As a long term employee, with a university degree and three years of law school completed, Mr. Stanley was not without the means to learn, either through his own efforts or from his bargaining agent the nature of his rights and options in May of 1993. He then opted to remain out of touch with the Company and, understandably, to complete his legal training. As noted, he specifically sought an extension of his leave of absence for that purpose. To that end he grieved and successfully persuaded this Office to reverse his subsequent termination by the Company.
There is nothing in the ex parte statement of issue filed in relation to his original grievance to suggest that he had been denied access to the severance package offered to employees by the Company in June of 1993. If it had been Mr. Stanley’s intention to return to the ranks of active employees in May of 1993, at a time when he was verbally advised by the Company that his leave of absence would not be extended, he could have easily returned to the ranks, resorting to the "work now - grieve later" principle. He would not, of course, have done so if he felt constrained, as I am satisfied that he did, to proceed immediately to his service at articles.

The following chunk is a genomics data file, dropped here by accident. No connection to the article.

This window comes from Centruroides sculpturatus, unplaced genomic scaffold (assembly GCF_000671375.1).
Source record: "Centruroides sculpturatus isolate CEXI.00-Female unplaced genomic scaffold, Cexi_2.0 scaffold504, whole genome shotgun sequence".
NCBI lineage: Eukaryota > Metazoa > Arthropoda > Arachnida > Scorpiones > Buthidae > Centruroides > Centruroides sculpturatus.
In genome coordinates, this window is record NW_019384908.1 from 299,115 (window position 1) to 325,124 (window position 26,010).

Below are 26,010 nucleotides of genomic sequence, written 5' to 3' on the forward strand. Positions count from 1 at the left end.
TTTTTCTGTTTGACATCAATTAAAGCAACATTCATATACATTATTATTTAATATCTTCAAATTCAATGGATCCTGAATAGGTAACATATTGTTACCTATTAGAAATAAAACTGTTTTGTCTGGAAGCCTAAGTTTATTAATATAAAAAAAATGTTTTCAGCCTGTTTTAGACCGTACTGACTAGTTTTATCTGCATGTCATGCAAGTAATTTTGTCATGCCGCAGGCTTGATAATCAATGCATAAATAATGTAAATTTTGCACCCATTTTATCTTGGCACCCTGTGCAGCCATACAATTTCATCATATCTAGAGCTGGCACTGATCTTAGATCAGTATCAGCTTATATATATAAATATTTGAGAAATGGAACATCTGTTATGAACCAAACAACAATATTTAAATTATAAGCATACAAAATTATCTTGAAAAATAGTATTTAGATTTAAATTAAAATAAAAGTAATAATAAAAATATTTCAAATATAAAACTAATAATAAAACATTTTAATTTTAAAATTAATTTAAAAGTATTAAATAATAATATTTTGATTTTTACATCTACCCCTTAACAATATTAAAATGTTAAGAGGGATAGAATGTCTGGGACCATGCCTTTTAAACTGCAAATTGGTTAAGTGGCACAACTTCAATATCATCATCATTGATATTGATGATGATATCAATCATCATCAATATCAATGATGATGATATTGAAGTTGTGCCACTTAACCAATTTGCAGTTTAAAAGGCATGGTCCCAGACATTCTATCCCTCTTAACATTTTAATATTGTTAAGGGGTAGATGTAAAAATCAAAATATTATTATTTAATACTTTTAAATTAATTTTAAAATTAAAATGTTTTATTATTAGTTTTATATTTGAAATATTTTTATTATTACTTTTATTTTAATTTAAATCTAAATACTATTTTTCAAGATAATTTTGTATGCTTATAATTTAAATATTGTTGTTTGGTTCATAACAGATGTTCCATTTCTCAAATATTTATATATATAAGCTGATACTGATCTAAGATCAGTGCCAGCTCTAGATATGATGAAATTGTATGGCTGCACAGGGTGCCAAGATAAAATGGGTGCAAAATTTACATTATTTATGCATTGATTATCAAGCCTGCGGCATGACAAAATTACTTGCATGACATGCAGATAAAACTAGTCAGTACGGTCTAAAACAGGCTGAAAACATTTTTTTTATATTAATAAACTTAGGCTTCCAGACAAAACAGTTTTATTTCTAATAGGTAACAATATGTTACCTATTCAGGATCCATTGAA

The terms of article 7.9(e) of the ESIMA are categorical in that they provide for severance payments to be given to "… employees presently on Employment Security status or to employees who are actively employed whose separation would result in the removal of an employee from Employment Security status." In June of 1993, Mr. Stanley was not an employee on employment security status and, by his own choice, was not actively employed within the meaning of article 7.9(e) of the ESIMA. There was clearly no obligation on the part of the Company to advise him in May of 1993 of a severance package which was not made known until the following month.
In the circumstances the Arbitrator can see no substance to the submission made on behalf of this person whose expressed wish, ultimately sustained as a result of the decision of this Office, was to continue to be on leave from active employment through and beyond June of 1993, to complete his articles. Nothing done by the Company effectively deprived Mr. Stanley of the ability to resume active employment in May of 1993. Because he chose not to return to work and sought to extend his leave, for obvious reasons of personal advancement, at least to the date of his purported discharge, as communicated to him on August 14, 1993, he remained an inactive employee past the thirty day period during which applications could be filed for the lump sum severance payment by active employees. In the result, I am satisfied that Mr. Stanley is the author of his own fate. There has clearly been no violation of his rights in accordance with the tortured interpretation of events advanced by the Brotherhood.
For the foregoing reasons the grievance must be dismissed.
15 July 1994 (sgd.) MICHEL G. PICHER